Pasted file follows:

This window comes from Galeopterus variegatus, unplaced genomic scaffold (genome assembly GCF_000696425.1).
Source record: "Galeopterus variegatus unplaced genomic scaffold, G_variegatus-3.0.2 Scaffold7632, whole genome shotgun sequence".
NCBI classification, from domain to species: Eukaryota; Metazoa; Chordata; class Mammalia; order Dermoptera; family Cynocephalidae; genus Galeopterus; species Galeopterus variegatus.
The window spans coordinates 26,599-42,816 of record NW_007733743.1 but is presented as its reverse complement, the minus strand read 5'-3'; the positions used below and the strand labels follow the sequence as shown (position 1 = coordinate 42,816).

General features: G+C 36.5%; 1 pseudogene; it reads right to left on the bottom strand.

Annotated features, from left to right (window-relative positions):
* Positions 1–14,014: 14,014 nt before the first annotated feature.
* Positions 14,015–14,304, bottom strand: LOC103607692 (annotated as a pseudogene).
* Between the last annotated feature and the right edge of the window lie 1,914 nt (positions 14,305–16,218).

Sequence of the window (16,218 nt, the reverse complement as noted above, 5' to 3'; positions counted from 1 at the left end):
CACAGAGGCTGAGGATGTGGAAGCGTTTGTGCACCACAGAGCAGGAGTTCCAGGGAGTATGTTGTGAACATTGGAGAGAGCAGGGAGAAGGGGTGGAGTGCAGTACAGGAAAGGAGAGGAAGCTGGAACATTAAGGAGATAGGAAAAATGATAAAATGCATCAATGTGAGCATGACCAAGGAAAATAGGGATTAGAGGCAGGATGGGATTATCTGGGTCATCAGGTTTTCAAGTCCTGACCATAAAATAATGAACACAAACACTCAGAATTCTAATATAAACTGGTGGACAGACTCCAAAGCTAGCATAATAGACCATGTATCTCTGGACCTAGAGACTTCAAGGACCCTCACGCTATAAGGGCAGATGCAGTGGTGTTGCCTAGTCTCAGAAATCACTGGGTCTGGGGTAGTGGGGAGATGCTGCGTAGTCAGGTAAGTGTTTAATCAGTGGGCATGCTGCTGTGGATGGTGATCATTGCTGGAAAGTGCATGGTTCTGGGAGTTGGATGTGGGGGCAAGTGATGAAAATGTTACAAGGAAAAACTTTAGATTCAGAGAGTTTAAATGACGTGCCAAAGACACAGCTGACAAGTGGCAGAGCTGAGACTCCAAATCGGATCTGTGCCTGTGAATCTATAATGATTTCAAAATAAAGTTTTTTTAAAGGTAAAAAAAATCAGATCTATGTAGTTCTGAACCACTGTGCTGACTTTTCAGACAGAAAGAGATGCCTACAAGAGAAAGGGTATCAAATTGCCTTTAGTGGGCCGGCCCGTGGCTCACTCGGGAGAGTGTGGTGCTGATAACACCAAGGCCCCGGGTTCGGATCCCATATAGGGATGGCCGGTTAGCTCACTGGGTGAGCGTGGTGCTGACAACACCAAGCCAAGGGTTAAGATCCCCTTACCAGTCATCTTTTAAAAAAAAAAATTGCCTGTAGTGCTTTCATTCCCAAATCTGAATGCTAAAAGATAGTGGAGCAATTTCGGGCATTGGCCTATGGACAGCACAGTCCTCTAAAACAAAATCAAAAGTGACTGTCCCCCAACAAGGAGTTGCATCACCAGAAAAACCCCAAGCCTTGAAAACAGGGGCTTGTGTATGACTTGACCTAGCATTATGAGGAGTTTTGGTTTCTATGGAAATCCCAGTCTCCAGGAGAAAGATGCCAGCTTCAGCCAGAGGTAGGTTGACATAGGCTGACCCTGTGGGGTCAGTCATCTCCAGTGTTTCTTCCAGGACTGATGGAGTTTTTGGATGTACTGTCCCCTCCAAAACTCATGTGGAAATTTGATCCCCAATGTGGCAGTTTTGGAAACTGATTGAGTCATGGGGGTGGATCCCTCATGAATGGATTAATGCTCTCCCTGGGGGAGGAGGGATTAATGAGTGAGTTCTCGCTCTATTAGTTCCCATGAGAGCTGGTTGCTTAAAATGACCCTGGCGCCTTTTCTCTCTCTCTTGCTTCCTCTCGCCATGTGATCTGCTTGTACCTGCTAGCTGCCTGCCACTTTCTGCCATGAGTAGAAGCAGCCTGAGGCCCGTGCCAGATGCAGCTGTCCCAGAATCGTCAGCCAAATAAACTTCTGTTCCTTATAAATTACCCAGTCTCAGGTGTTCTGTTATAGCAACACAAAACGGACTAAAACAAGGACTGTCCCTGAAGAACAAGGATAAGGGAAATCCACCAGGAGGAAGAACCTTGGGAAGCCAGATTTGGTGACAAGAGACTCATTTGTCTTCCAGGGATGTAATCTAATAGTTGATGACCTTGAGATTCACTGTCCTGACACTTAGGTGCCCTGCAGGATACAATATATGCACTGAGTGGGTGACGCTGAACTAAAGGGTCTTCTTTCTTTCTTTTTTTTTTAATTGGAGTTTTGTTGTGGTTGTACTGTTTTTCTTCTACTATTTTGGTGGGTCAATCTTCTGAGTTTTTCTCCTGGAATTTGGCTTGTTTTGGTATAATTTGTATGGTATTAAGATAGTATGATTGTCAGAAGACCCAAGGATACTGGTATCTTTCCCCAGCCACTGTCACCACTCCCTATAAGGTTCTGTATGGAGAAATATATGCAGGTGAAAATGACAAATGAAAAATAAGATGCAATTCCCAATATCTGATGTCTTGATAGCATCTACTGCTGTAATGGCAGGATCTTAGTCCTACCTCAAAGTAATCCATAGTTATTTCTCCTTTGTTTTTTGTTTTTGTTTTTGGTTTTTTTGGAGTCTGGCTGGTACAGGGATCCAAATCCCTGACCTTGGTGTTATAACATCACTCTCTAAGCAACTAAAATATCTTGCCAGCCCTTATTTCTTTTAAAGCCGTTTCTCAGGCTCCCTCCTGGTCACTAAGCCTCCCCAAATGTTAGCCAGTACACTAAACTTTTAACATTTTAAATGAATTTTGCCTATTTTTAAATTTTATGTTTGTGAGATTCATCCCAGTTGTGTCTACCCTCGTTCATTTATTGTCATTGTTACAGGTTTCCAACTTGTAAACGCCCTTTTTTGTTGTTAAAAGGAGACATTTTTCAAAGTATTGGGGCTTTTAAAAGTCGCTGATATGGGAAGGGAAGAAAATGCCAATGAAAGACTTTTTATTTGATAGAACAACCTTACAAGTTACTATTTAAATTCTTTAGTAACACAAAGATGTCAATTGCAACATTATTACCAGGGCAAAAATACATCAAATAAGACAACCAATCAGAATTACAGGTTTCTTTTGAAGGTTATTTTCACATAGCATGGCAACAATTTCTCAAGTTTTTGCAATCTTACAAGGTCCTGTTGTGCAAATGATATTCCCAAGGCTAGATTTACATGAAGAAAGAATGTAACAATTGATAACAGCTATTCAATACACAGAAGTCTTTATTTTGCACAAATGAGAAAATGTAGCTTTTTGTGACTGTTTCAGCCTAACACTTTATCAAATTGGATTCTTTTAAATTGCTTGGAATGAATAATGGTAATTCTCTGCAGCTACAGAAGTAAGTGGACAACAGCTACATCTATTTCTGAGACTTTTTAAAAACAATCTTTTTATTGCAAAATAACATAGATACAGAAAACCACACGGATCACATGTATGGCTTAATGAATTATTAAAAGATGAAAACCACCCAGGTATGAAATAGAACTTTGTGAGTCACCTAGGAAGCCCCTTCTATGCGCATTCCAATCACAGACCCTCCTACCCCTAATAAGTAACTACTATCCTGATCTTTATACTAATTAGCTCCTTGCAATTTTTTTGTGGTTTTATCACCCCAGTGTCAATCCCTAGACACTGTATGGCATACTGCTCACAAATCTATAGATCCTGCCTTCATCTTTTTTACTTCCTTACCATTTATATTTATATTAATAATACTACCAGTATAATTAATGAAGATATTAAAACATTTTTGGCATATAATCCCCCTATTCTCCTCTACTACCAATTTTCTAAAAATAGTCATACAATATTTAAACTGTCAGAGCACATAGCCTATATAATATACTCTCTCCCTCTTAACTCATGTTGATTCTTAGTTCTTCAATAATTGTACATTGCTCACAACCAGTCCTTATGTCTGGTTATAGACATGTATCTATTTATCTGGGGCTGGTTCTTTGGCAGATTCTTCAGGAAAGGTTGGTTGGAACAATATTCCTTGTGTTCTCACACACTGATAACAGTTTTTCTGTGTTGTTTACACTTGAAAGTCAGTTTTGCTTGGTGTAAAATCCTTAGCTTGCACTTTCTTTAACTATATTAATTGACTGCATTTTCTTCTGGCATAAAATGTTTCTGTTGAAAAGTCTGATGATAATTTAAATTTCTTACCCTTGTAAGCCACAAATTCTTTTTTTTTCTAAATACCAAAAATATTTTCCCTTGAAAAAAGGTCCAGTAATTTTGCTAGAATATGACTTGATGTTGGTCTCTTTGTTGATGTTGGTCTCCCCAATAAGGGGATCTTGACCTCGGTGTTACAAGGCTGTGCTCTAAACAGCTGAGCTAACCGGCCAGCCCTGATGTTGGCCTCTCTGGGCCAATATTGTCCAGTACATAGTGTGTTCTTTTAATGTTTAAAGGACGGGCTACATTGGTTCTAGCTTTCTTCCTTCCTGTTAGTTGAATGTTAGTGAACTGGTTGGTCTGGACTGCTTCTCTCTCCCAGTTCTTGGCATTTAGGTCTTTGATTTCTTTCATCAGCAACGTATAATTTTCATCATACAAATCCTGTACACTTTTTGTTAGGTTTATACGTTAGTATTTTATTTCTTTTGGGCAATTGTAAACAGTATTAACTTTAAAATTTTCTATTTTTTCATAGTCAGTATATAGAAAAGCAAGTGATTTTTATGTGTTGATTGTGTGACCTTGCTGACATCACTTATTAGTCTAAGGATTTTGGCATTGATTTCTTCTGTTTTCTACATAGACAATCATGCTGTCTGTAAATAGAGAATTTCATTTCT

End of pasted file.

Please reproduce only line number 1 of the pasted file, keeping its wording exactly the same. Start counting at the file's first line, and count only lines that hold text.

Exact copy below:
This window comes from Galeopterus variegatus, unplaced genomic scaffold (genome assembly GCF_000696425.1).